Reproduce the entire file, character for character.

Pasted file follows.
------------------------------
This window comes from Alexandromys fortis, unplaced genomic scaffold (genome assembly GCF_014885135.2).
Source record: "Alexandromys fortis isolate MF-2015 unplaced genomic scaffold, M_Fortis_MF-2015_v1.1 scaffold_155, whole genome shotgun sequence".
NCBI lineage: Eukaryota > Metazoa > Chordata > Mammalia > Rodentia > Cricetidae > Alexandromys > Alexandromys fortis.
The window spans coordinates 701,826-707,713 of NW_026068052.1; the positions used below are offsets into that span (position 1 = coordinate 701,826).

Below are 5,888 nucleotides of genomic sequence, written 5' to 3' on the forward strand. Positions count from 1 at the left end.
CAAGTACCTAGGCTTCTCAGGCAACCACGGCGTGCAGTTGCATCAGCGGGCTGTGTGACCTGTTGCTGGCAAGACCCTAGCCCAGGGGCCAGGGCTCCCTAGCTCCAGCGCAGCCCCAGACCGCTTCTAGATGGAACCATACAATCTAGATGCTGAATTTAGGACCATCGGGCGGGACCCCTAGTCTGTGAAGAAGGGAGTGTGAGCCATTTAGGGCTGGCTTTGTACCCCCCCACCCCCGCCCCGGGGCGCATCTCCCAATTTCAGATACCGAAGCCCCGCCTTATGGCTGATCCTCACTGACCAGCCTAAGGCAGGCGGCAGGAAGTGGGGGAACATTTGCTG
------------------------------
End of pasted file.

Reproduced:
This window comes from Alexandromys fortis, unplaced genomic scaffold (genome assembly GCF_014885135.2).
Source record: "Alexandromys fortis isolate MF-2015 unplaced genomic scaffold, M_Fortis_MF-2015_v1.1 scaffold_155, whole genome shotgun sequence".
NCBI lineage: Eukaryota > Metazoa > Chordata > Mammalia > Rodentia > Cricetidae > Alexandromys > Alexandromys fortis.
The window spans coordinates 701,826-707,713 of NW_026068052.1; the positions used below are offsets into that span (position 1 = coordinate 701,826).

Below are 5,888 nucleotides of genomic sequence, written 5' to 3' on the forward strand. Positions count from 1 at the left end.
CAAGTACCTAGGCTTCTCAGGCAACCACGGCGTGCAGTTGCATCAGCGGGCTGTGTGACCTGTTGCTGGCAAGACCCTAGCCCAGGGGCCAGGGCTCCCTAGCTCCAGCGCAGCCCCAGACCGCTTCTAGATGGAACCATACAATCTAGATGCTGAATTTAGGACCATCGGGCGGGACCCCTAGTCTGTGAAGAAGGGAGTGTGAGCCATTTAGGGCTGGCTTTGTACCCCCCCACCCCCGCCCCGGGGCGCATCTCCCAATTTCAGATACCGAAGCCCCGCCTTATGGCTGATCCTCACTGACCAGCCTAAGGCAGGCGGCAGGAAGTGGGGGAACATTTGCTG